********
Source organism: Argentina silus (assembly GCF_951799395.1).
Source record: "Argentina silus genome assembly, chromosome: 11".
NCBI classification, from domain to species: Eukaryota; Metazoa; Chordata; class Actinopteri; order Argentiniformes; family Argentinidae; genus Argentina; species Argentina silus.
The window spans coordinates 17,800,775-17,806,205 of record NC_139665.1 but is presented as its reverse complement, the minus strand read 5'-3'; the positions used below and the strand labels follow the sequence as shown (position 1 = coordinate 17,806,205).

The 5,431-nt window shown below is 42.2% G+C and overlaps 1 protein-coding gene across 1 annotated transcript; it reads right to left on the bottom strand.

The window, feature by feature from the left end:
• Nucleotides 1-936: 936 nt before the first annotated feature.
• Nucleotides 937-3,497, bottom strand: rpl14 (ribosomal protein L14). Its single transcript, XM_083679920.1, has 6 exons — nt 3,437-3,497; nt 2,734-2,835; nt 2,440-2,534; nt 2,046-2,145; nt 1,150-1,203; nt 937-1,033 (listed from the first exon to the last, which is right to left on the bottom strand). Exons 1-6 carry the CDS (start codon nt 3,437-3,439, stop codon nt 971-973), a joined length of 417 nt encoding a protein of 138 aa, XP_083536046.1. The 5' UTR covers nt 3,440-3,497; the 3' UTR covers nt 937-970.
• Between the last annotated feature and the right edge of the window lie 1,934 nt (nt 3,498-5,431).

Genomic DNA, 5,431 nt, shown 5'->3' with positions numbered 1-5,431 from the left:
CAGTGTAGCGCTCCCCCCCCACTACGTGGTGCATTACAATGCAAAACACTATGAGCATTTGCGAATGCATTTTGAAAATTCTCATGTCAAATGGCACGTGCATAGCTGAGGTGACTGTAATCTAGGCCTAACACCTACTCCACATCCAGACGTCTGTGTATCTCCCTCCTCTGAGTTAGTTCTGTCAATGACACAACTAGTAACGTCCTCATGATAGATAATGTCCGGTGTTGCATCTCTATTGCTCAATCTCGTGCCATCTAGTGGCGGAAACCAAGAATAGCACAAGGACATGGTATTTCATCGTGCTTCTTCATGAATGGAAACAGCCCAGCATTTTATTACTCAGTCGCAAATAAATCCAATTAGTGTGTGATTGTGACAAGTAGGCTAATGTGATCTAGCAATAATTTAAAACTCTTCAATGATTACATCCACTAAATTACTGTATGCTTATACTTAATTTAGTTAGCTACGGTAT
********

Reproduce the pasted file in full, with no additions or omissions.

Source organism: Argentina silus (assembly GCF_951799395.1).
Source record: "Argentina silus genome assembly, chromosome: 11".
NCBI classification, from domain to species: Eukaryota; Metazoa; Chordata; class Actinopteri; order Argentiniformes; family Argentinidae; genus Argentina; species Argentina silus.
The window spans coordinates 17,800,775-17,806,205 of record NC_139665.1 but is presented as its reverse complement, the minus strand read 5'-3'; the positions used below and the strand labels follow the sequence as shown (position 1 = coordinate 17,806,205).

The 5,431-nt window shown below is 42.2% G+C and overlaps 1 protein-coding gene across 1 annotated transcript; it reads right to left on the bottom strand.

The window, feature by feature from the left end:
• Nucleotides 1-936: 936 nt before the first annotated feature.
• Nucleotides 937-3,497, bottom strand: rpl14 (ribosomal protein L14). Its single transcript, XM_083679920.1, has 6 exons — nt 3,437-3,497; nt 2,734-2,835; nt 2,440-2,534; nt 2,046-2,145; nt 1,150-1,203; nt 937-1,033 (listed from the first exon to the last, which is right to left on the bottom strand). Exons 1-6 carry the CDS (start codon nt 3,437-3,439, stop codon nt 971-973), a joined length of 417 nt encoding a protein of 138 aa, XP_083536046.1. The 5' UTR covers nt 3,440-3,497; the 3' UTR covers nt 937-970.
• Between the last annotated feature and the right edge of the window lie 1,934 nt (nt 3,498-5,431).

Genomic DNA, 5,431 nt, shown 5'->3' with positions numbered 1-5,431 from the left:
CAGTGTAGCGCTCCCCCCCCACTACGTGGTGCATTACAATGCAAAACACTATGAGCATTTGCGAATGCATTTTGAAAATTCTCATGTCAAATGGCACGTGCATAGCTGAGGTGACTGTAATCTAGGCCTAACACCTACTCCACATCCAGACGTCTGTGTATCTCCCTCCTCTGAGTTAGTTCTGTCAATGACACAACTAGTAACGTCCTCATGATAGATAATGTCCGGTGTTGCATCTCTATTGCTCAATCTCGTGCCATCTAGTGGCGGAAACCAAGAATAGCACAAGGACATGGTATTTCATCGTGCTTCTTCATGAATGGAAACAGCCCAGCATTTTATTACTCAGTCGCAAATAAATCCAATTAGTGTGTGATTGTGACAAGTAGGCTAATGTGATCTAGCAATAATTTAAAACTCTTCAATGATTACATCCACTAAATTACTGTATGCTTATACTTAATTTAGTTAGCTACGGTAT